Tag Archives: space

Matt’s Astronomy Question of the Day: Why is Earth called Earth?

I know this one falls within the category of ‘Questions Asked By A Five-Year-Old’, but I don’t know the answer. I mean, Earth has always been called Earth, right? We take it for granted. Never mind that all the other local planets have dramatic names, names of gods, while our own is named after dirt. Earth is Earth.

I guess you can see why the henchman of Ming the Merciless pronounced it with such disgust.

Sure, our planet has other names, cooler names – Terra, Gaia – but they’re not common currency. ‘Earth’ endures.

The Internet doesn’t seem to know the answer, although I admit my searches haven’t been exhaustive. I’m told where the word comes from – the Old English for ‘ground’ or ‘dirt’ – but that doesn’t explain how it got tagged to our planet as a whole. Sites like Yahoo Answers blithely trot this out as an explanation, but with no real details – was Earth first named in a book? A scroll? On a wall somewhere?

I can take a good guess as to the whys – earth is symbolic of life, growth, harvest, Adam created from the dirt, from dust we come and to dust we return. Earth is less a name, more a primal description, one that we lose sight of in our ongoing divorce from the land. But that’s still not the full story – why Earth and not ‘Water’ or ‘Forest’? My gut answer is because Earth sounds better, but is that just because we’re so used to it? And what was the planet called by people for whom the earth is hostile – those in deserts or arctic wastelands?

On a similar note, ‘the earth’ is used biblically to distinguish this sphere of creation from heaven and hell. If this at the root of it then it implies Earth was named by someone from the Judaeo-Christian tradition, which is probably true given how the West seems to dominate this sort of thing, but that’s still not a definitive answer.

Maybe it’s a similar thing to the Moon, an act of possession – it’s not the only moon but heck, it’s our Moon. But by that logic the Earth should be called the Planet. And it’s not, it’s called Earth and I don’t know why!

Answers in the comments please. Go on. Put me out of my misery…


Tomorrow, a lump of rock the size of an aircraft carrier will pass between the moon and Earth. Although there will no doubt be conspiracy theorists convinced this thing is going to hit us and do to humanity what another asteroid did to the dinosaurs, reputable agencies are adamant that there’s no danger of it slamming into us and triggering earthquakes, tsunamis and the collapse of civilisation.

Of course, they would say that. This blog couldn’t possibly comment.












* Please note – may not necessarily be accurate.

Zambia vs the Martians: The Strange Story of a Forgotten Space Programme

In celebration of Zambia’s Independence Day, here’s a post I wrote a while back about one of the strangest space programmes in history…


Ahh, thank you Library Angel. I was only thinking yesterday that I haven’t written a Historical Randomness post for ages; this morning I update my iPod’s news feeds (because I don’t do anything as predictable as listen to music on my iPod) and there, on Discovery’s feed is the most historically random story I’ve come across in a long time. Because, ladies and gentlemen, Zambia was once about to launch a manned mission to Mars.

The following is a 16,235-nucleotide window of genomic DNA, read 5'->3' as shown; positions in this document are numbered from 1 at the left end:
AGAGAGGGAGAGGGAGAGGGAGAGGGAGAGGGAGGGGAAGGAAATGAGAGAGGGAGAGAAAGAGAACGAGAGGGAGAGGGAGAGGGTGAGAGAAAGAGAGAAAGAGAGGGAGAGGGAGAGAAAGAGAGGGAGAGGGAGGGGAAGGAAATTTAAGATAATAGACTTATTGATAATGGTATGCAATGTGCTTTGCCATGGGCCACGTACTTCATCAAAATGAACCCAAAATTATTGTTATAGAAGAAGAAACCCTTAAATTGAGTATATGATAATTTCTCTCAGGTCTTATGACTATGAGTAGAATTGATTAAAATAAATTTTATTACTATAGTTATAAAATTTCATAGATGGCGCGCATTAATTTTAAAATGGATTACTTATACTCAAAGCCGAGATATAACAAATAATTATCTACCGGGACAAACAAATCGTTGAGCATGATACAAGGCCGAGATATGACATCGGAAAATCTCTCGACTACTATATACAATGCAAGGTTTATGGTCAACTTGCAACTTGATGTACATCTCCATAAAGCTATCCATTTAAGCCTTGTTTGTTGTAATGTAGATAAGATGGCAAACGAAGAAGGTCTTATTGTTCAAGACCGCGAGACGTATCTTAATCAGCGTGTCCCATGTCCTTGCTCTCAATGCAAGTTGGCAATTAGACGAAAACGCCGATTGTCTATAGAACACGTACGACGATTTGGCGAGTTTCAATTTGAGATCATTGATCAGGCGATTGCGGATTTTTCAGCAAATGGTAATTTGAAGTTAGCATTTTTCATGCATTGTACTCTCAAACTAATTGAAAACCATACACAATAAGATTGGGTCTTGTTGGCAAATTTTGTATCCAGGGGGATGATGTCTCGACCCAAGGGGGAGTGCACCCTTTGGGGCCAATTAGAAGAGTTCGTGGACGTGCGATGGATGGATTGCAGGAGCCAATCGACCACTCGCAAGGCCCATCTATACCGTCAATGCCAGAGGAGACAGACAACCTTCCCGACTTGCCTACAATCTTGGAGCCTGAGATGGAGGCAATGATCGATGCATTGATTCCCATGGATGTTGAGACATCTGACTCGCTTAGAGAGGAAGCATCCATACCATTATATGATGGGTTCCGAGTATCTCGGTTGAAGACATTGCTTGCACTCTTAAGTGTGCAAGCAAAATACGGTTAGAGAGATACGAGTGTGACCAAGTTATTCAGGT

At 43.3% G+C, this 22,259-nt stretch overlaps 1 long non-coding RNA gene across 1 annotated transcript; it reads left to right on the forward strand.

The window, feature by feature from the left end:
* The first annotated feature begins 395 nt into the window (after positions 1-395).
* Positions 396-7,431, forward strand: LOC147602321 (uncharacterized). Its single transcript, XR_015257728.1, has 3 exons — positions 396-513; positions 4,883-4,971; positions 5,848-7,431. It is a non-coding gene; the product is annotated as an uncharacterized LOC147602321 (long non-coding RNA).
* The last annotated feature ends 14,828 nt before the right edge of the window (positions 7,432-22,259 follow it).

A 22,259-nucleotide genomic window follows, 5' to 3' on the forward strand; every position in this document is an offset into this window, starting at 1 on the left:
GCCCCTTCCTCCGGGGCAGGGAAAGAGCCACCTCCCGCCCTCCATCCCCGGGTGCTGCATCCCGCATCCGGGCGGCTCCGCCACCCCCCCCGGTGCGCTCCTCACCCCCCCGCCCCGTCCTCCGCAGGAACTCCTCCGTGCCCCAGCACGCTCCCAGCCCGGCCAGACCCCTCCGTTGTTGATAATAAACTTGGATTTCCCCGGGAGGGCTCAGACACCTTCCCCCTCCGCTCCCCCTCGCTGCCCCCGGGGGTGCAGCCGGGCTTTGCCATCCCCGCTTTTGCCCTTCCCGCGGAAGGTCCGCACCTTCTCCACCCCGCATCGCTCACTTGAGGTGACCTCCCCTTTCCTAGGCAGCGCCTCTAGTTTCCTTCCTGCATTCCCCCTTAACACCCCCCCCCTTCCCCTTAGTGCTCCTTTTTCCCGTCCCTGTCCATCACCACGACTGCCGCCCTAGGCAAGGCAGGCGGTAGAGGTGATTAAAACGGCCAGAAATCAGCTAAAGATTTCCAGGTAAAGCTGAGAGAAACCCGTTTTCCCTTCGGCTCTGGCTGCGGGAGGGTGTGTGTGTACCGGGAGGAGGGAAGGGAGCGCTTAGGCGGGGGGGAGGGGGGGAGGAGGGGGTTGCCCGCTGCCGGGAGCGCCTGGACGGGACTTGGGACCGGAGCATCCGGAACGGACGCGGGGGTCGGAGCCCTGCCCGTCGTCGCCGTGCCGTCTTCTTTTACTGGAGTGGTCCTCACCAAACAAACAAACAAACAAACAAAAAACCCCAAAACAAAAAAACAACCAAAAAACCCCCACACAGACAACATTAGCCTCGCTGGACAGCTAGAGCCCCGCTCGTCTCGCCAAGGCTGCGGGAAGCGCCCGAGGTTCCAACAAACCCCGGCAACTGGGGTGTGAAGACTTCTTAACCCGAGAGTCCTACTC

Well, when I say “Zambia”, I mean “a Zambian science teacher”, and when I say “about to”, I mean “was never going to”. It seems a bit churlish to point this out, because it’s such a cool story, but this isn’t a story about a great, lost technological advancement buried in the West’s ignorance of African history, this is the story of an enthusiastic amateur, two cats and a bunch of horny potential astronauts.

The background: in 1962, African nationalist parties won Rhodesia’s elections and voted for the secession of Northern Rhodesia; two years later, on 24 October 1964, the Republic of Zambia was born. Cue much celebration, but all this partying was, for one new Zambian, a distraction from the country’s real priority – Edward Makuka Nkoloso was going to get a spacecraft to Mars by 1965, dammit. Even Time magazine noted this ambition in their coverage of the independence celebrations.

This was the sixties, of course, and space was the new frontier – Stephen King has written of a childhood memory of how the adults around him freaked out at the news that Russia had launched Sputnik, and Wernher von Braun was now using the technology used by the Nazis to bomb London in the service of America’s own Saturn programme. In 1962, JFK delivered a speech at Rice Stadium, Texas, pledging to carry out a successful round trip to the Moon by the end of the decade. It was the start of the Space Race between the USA and the Soviet Union, but in Nkoloso’s mind they were also rans, trying to steal his own secrets of space travel for their own ends. After all, they just wanted to carry out small potatoes projects like getting to the Moon by 1970; he had the far more ambitious target of landing a crew on Mars by 1965 (he outlined his aims in this editorial).